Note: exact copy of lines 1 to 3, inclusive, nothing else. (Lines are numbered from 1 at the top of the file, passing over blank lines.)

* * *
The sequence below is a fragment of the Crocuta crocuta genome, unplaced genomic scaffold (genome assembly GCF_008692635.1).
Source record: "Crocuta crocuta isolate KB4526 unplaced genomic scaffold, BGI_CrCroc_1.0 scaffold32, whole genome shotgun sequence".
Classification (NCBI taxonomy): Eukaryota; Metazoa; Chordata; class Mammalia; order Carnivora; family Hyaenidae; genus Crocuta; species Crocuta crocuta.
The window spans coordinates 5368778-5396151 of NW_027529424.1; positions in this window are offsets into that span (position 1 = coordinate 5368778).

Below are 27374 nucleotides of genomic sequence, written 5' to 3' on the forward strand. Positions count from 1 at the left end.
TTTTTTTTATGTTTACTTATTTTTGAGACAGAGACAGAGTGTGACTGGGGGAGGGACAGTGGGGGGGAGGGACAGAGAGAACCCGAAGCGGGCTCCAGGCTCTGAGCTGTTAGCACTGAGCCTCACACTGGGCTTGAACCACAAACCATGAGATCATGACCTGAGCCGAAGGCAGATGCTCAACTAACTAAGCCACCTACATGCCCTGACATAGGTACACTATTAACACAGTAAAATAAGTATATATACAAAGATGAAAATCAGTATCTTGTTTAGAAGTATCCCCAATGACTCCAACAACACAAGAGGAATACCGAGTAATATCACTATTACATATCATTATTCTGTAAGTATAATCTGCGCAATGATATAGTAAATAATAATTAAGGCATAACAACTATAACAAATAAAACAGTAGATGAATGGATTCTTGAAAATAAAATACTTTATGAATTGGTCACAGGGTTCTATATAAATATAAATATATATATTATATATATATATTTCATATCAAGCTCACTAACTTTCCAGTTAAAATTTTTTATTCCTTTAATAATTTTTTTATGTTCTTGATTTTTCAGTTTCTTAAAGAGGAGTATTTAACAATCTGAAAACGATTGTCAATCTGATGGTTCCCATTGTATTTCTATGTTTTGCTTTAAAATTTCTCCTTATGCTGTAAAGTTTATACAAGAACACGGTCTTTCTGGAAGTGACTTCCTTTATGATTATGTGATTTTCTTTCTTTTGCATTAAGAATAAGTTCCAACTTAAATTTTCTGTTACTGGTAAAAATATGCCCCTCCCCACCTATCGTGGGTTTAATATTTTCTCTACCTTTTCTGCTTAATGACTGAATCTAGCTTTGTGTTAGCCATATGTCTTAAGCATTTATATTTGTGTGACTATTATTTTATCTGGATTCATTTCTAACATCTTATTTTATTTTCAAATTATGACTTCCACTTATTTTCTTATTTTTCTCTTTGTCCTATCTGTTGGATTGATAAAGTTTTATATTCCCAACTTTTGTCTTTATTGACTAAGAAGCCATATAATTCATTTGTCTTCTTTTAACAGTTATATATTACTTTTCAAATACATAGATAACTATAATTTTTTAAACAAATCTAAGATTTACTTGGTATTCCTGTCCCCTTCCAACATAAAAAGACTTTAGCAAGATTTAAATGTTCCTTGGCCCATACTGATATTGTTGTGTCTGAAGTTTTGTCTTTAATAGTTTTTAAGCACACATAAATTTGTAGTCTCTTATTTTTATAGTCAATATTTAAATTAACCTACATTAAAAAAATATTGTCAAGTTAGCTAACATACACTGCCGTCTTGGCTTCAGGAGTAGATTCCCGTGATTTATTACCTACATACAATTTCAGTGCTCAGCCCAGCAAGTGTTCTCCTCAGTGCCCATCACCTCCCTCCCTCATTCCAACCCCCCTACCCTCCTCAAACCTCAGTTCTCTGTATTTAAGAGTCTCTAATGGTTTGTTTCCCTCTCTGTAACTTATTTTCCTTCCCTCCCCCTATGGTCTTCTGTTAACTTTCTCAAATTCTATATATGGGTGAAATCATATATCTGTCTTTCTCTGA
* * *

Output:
The sequence below is a fragment of the Crocuta crocuta genome, unplaced genomic scaffold (genome assembly GCF_008692635.1).
Source record: "Crocuta crocuta isolate KB4526 unplaced genomic scaffold, BGI_CrCroc_1.0 scaffold32, whole genome shotgun sequence".
Classification (NCBI taxonomy): Eukaryota; Metazoa; Chordata; class Mammalia; order Carnivora; family Hyaenidae; genus Crocuta; species Crocuta crocuta.